Hibbard, Benjamin Horace, 1870-1955 / The history of agriculture in Dane County, Wisconsin
Chapter III: Tobacco, pp. 155-175 PDF (4.7 MB)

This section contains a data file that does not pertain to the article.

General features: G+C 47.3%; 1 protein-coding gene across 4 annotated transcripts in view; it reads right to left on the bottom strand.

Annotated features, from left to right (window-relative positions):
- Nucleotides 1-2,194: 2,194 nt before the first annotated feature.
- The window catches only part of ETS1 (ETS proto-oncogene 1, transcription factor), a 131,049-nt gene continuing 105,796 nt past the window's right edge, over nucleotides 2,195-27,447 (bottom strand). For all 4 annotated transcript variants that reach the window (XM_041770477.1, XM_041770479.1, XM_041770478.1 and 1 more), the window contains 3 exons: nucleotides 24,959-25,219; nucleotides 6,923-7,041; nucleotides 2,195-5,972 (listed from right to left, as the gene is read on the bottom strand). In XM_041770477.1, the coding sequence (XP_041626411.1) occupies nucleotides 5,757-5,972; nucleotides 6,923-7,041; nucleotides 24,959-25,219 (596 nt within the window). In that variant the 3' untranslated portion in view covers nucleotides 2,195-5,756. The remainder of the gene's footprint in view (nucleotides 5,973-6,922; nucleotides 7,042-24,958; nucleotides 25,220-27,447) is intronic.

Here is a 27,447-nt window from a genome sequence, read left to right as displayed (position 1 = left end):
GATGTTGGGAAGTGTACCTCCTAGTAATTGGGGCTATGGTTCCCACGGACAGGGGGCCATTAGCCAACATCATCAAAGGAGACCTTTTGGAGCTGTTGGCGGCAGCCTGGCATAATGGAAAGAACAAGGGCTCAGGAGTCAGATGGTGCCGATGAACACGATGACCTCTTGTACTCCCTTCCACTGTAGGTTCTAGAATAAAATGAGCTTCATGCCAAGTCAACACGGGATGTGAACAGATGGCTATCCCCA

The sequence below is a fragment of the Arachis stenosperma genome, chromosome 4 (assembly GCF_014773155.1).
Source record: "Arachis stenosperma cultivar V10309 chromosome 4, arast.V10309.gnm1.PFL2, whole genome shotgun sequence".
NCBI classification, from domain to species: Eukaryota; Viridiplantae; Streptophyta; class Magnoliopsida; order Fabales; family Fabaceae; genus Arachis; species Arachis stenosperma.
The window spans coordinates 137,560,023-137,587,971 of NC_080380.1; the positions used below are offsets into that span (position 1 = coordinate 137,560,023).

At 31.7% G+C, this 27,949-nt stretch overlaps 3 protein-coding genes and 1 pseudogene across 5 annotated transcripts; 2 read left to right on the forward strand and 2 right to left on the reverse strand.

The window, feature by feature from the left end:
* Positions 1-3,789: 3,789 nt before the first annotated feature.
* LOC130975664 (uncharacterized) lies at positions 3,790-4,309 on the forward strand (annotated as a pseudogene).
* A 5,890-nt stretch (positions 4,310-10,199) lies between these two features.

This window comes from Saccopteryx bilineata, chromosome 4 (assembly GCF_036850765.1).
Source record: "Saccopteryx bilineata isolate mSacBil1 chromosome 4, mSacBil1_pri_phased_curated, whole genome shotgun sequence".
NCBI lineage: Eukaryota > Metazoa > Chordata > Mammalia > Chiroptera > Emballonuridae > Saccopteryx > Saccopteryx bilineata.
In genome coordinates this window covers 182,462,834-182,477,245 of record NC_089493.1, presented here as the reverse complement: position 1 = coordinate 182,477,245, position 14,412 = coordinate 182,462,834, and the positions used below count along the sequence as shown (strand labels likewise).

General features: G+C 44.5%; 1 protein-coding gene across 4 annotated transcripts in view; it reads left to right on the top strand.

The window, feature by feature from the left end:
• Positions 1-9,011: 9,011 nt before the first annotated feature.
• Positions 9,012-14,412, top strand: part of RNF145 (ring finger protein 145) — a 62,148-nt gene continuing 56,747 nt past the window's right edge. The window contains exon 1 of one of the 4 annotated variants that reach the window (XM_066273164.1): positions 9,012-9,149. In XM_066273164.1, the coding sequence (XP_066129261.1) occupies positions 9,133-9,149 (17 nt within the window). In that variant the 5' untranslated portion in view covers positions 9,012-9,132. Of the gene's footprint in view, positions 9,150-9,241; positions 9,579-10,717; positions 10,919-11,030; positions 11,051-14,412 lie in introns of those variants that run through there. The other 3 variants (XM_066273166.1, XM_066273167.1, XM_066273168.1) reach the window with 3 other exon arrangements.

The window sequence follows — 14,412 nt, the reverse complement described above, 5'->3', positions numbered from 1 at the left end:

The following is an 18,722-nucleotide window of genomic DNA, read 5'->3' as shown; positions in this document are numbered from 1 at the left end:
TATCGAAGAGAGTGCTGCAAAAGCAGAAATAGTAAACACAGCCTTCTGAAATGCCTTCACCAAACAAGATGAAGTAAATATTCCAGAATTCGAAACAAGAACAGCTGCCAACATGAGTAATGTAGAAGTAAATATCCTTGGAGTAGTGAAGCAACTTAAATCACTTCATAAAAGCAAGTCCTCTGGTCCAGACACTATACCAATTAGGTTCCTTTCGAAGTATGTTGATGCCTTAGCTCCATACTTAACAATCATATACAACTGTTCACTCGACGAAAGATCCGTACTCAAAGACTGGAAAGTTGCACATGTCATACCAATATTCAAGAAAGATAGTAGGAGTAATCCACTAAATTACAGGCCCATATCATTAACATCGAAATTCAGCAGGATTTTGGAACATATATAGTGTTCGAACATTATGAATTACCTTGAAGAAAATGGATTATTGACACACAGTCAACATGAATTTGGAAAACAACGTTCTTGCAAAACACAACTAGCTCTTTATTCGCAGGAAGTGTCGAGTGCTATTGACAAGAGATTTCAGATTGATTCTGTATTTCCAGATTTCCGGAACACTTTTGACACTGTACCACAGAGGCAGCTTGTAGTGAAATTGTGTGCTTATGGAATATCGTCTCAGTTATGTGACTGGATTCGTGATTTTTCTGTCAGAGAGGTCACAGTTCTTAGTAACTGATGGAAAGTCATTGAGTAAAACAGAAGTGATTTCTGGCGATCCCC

HIBBARL1) HISTORY OF AGRLICULTURE IN DANE COUNTY. 159 ple are fairly good. It was the Ohio immigrants who happened to enter the section best adapted to tobacco growing; it was they who persisted in its culture through adverse circumstances; and it was in their communities on "Tobacco Prairie," "Wheeler Prairie," and "Albion Prairie," that the first considerable quan- tities were raised. It was from these neighborhoods that tobacco culture spread among the Norwegians who have ever since been its principal cultivators. During the next ten years the same little farce was played again. In i86o the price was high and it seemed that tobacco was going to be raised in considerable quantities, but again the price of wheat came to the rescue, and the farmers were saved from pros- perity. The shutting off of the southern supply of tobacco cre- ated a new demand on the northern grown crop but this was no greater comparatively than the increased demand for almost all other farm products. There was a tendency to quit wheat and go into tobacco, but the expense of building sheds, and the ques- tion of the required fertilizers were hindrances,60 and by the close of the war the prices had dropped again. This depression was of short duration and by i868 the sixteen to twenty cents a pound-in depreciated money of course-was sufficient to coax the growers into new ventures.61 All went well for two or three years, but in i87I the price slumped to one-third of that of the year before, and remained below remunerative figures for an en- tire decade. The acreage naturally declined, reaching low water mark in i876, when Dane county had hardly more than is now planted in a single town. Again, the new decade opened auspi- ciously. The price climbed steadily upward and the acreage in- creased correspondingly, until in i883 the unprecedented price of a quarter of a dollar a pound was paid by a few reckless buy- ers. Within the next two years the acreage had doubled. Men who knew nothing of the business beyond the startling fact that more than three hundred dollars had been made on a single acre in one year, became growers on a large scale.82 The beginners always produce a poor quality and are thus a constant menace to the business; but, seeing their neighbors reap more profits from G°Wieconsin State Journal, April 20, 1864. "Pat. Office Rept.. Agrfculture, 1871, p. 405. *Wisconsin Tobacco Reporter, February 15, 1884.
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